Scraping Fact-Checking Sites

Published on Fri Nov 15 2019Keshav Joshi

Misinformation is diligently tracked by a number of fact-checking sites in India. The content they put on their websites forms a subet of the corpus of misinformation circulated on chat apps. Collecting this dataset helps us improve our search module. Additionally, it allows us to flag newly discovered content that has already been fact-checked.

We set out to create a database of most if not all fact-checked news by major fact-checking sites. To do this, we scraped every article, across various Indian languages, from the following sites:

Our approach

Some sites are easy to scrape, and some are JavaScript. So let us embark and parse some XML. A lot of sites render most of the HTML on the server-side, which can be scraped easily with lxml, using it as follows:

Note: lxml is a simple HTML/XML parser. Sites can also be scraped using popular scraping library BeautifulSoup4, which uses lxml and other parsers. The divs identified here can also be used to build Scrapy spiders.

The HTML that we are initially looking for is found by looking at the page source, i.e, HTML rendered on the server and sent over:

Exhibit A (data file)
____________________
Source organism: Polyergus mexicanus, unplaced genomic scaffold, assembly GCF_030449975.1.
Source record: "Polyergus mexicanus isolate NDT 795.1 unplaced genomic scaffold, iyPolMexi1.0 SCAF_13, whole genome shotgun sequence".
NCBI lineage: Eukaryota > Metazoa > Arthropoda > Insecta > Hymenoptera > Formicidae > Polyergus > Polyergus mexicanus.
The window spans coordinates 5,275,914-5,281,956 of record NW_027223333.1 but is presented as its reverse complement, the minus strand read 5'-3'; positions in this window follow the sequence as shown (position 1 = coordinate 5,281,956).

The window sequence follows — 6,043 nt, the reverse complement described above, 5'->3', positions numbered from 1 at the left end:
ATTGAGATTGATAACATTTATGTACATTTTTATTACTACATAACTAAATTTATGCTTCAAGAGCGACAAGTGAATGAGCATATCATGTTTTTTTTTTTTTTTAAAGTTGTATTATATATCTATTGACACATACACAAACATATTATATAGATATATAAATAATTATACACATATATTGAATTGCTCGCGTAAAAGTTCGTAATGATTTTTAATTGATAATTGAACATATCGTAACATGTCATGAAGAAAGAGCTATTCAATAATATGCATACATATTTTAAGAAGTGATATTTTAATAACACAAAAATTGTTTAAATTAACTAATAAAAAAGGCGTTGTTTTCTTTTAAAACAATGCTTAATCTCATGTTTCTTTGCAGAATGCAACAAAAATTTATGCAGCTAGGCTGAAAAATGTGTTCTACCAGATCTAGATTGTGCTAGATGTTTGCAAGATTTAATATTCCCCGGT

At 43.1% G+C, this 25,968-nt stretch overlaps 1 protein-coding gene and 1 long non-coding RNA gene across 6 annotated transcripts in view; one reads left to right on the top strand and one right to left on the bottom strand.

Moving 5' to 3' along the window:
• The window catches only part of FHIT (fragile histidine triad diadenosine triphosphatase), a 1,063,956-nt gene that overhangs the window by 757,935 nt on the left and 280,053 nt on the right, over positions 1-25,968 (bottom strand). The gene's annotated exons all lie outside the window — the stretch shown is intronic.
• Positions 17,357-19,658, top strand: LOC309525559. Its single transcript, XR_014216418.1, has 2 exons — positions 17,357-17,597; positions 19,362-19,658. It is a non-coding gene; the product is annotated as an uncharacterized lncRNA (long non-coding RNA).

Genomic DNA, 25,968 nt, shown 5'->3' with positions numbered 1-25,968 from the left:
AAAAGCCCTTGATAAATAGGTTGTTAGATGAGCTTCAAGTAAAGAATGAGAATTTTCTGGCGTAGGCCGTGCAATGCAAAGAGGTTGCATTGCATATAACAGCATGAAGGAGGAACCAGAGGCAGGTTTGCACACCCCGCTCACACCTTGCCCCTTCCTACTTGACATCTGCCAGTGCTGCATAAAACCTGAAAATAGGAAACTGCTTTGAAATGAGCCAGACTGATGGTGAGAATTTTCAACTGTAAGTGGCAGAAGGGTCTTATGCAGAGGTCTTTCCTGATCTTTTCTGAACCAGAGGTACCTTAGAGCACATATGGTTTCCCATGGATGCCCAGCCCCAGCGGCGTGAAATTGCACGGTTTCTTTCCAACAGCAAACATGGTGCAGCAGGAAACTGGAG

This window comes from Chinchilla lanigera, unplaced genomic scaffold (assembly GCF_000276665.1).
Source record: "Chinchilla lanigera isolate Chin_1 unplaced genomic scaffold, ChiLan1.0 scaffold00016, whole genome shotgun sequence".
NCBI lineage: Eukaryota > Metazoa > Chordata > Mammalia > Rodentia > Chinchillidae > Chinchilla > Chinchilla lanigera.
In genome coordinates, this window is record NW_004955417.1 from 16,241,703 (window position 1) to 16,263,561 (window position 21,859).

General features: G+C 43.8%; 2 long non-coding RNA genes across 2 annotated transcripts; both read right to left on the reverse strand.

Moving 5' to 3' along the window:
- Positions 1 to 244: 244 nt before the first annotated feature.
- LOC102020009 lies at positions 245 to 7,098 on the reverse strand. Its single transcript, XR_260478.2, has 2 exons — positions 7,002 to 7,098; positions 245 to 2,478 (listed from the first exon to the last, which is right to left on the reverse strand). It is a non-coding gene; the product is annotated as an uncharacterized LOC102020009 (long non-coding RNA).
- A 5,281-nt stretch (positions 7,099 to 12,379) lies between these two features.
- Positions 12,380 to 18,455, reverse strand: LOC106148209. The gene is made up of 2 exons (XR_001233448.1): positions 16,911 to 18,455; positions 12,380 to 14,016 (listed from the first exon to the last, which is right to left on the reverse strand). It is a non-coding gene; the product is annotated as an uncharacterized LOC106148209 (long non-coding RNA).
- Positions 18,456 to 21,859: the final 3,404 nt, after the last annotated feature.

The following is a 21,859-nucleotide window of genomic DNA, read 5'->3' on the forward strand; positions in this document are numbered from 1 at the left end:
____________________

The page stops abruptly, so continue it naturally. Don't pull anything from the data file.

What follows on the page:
View page source: HTML rendered on server Page Source HTML: Identify the relevant tags to scrape

For each fact-checking website, we collect a random subset of articles, and identify the divs/tags that contain images/videos/metadata/body text. We then identify the right Xpath that does not fail across this set (sometimes it can get complicated):

All data from a site is stored as 'Docs'. A Doc can be an image, video or the entire text body, which is then stored in the following JSON:

The set of all docs found in an article are embedded in the following JSON, along with the metadata for the article:

All the articles are then stored in a database (MongoDB) ready to be consumed by the search module.

Few sites (such as Quint) render most content dynamically on the client side. These require a more involved approach with selenium and geckodriver. This combination allows us to emulate the full browser (Firefox), execute JavaScript and interact with the UI. This way we can load some of the images/videos not rendered on the server.

We are currently scraping all aforementioned sites weekly for our archive. The code referenced above can be found here.

Text and illustrations on the website is licensed under Creative Commons 4.0 License. The code is licensed under GPL. For data, please look at respective licenses.